Master's Students Use Real-World Connections to Engage in Education Policy

Jeremy Friedman always had a passion for education and business, but was torn between which direction he would take this. So in 2010, shortly after the University of Rochester economics graduate (‘08) discovered a new pathway within the University that would allow him to pursue an educational career on a more global level, he enrolled in the educational policy master’s program at the Warner School of Education.
Launched in 2009, the master’s degree in educational policy, which can be completed in one year, has demonstrated to Friedman that he does not have to be a certified classroom teacher in order to have a meaningful impact on schools and the lives of children.
“My Mom’s a teacher so education has always been very important to me growing up,” explains Friedman, who also hopes to make a difference for youth. “I always thought that you go into education to become a teacher, and I didn’t think that I wanted to be a teacher.”
The condense, intensive program was created for individuals who want to help improve education—but not necessarily in a classroom or school—and want to become skilled and effective advocates for education policy at the local, state, and federal levels. The program is interdisciplinary in nature, allowing students to examine complex policy issues from multiple lenses, like sociology, politics, economics, business, and law.
Field research projects are a key feature of the master’s program, combining cutting-edge research and theory with hands-on, real-world experience necessary to affect tangible positive change. The four-month project, which typically runs concurrently with spring semester, gives students the opportunity to conduct an applied policy project in a local organization as part of their coursework. Each student, with the help of his/her advisor, secures a placement with a nonprofit, governmental, or policy organization. Students then gain hands-on, real-world experience while examining a specific educational policy issue or problem.
“Our goal is to have students gain additional knowledge and skills by expanding upon the types of things they learn about in our classes through their master’s program,” explains Kara Finnigan, who directs the educational policy program, “and applying these understandings by focusing on a real-life policy problem. Another benefit of these field projects is that they give students a chance to give back to the community.”
This year’s cohort is working on policy issues at the local, state, and federal levels.
  Jeremy Friedman, master's student in educational policy
Friedman, whose policy interests focus on out-of-school time—in particular afterschool and summer school programs, works at a local agency called The Children’s Agenda as part of his field project. He devotes most of his time to working on community development block grants, finding ways to get urban youth more of the resources they need to succeed. In this role, he also works with various lobbyists, funders, and community organizations on ways to re-allocate funds toward youth services for afterschool programs and buildings.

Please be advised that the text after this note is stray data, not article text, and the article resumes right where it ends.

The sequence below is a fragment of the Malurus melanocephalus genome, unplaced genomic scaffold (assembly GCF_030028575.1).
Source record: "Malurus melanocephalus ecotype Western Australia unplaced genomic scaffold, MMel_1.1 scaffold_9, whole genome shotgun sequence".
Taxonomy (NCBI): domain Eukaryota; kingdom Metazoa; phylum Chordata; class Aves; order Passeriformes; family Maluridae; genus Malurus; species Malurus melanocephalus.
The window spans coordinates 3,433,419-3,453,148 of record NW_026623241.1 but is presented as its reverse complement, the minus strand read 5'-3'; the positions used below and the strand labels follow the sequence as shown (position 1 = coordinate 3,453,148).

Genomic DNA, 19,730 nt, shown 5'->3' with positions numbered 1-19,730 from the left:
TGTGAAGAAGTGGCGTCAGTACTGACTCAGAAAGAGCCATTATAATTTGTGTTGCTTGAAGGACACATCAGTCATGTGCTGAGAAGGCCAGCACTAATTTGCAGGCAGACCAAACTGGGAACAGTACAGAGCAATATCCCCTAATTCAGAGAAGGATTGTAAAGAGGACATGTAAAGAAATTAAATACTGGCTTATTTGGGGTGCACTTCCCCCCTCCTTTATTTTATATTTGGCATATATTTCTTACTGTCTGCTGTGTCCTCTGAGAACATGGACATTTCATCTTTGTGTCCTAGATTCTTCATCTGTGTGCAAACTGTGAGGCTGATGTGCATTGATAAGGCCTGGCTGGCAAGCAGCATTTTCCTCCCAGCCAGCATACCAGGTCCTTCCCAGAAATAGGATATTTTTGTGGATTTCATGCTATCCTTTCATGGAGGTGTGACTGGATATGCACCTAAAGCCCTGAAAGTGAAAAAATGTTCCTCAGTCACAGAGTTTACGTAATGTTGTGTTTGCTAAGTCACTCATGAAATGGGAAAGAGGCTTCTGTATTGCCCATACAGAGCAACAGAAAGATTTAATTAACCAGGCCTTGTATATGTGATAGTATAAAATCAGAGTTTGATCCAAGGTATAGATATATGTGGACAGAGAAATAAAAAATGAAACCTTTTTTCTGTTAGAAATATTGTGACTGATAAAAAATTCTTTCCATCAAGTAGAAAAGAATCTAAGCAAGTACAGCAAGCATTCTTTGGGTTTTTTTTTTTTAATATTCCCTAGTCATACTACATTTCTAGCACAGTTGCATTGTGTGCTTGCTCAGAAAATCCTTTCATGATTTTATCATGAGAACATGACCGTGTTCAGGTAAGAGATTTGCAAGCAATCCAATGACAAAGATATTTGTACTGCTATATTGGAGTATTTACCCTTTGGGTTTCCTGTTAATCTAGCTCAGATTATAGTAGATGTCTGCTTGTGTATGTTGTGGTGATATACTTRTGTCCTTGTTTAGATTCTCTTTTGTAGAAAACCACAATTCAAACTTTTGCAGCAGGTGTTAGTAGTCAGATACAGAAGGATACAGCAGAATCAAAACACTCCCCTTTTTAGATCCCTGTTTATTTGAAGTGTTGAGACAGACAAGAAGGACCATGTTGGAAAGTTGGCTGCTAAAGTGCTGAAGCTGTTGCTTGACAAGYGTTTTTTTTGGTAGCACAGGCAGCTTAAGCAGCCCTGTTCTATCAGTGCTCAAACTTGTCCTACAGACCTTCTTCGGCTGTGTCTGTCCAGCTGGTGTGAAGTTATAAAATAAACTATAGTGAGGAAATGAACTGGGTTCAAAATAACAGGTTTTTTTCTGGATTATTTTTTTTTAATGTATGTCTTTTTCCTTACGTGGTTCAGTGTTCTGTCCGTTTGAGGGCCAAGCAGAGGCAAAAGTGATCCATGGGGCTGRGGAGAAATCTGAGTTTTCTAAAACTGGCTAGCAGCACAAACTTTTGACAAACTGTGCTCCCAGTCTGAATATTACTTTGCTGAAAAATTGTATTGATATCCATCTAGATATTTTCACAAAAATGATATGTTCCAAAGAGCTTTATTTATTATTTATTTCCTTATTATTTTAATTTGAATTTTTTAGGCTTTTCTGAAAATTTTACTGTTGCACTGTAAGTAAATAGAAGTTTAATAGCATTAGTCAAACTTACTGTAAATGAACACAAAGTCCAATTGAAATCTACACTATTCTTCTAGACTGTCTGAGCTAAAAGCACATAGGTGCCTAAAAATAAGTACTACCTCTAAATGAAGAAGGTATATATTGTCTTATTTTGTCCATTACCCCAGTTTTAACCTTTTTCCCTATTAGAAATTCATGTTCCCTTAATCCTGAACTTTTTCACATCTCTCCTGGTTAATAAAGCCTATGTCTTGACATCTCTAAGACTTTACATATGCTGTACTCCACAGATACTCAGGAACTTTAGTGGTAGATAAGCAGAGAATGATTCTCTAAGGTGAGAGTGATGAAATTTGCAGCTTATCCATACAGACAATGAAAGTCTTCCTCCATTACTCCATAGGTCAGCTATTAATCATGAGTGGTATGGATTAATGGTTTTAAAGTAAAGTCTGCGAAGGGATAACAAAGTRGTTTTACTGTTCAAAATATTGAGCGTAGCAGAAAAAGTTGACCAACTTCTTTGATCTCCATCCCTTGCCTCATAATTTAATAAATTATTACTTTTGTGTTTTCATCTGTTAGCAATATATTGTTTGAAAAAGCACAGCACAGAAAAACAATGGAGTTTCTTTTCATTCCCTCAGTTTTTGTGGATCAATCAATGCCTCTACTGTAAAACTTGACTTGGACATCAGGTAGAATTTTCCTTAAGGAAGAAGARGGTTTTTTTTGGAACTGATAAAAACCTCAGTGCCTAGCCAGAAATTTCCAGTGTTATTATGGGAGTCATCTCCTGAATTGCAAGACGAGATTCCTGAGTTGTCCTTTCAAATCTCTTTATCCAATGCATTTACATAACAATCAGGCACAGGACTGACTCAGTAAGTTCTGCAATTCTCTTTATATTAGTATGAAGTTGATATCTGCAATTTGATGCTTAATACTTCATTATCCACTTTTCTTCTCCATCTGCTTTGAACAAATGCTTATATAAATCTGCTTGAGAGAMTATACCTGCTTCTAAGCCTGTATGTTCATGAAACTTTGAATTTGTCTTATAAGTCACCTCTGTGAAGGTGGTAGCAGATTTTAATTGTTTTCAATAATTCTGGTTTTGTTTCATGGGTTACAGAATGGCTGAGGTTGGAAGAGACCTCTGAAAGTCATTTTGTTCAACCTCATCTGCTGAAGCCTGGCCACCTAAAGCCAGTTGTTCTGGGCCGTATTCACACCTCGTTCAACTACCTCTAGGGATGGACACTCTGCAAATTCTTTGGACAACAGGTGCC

“I’m getting practical, relevant, real-world policy experience that I probably would not have gotten otherwise with a traditional program where this is not built in,” he says. “I definitely think that I’m developing great skills in reaching out to people and asking the right diplomatic questions, while also honing my research skills. I’ve also learned a lot about the roles of perception and the politics of policy in education and funding—that’s definitely been a valuable lesson for me.”

Carolyn Lee-Davis, who oversees Friedman at The Children’s Agenda, says that their goal is to offer graduate students an opportunity to practice their skills in the real world. “We want to give them a chance to analyze local policies that affect outcomes for children and youth and a glimpse into what legislative advocacy looks like,” she explains. “We’ve been glad to have this chance to connect with Warner and are very impressed with the students we have received—they each walked in ready to work and have offered valuable expertise and analysis to our organization’s work.”

Nicholas Rastegar, who teaches French and Spanish at Brockport High School, chose to enroll in the master’s program after seeing the disconnect between policy and the classroom. Going through a traditional teacher preparation program had left him well acquainted with the daily operations of schools, but he knew there was more beneath the surface.
“This field has provided me with a poignant juxtaposition of my professional passion of education and my personal drive to reform and improve education,” says Rastegar, a graduate of LeMoyne College and the Syracuse City School District. “These two worlds have blended nicely in policy, and I definitely found a welcoming home at Warner.”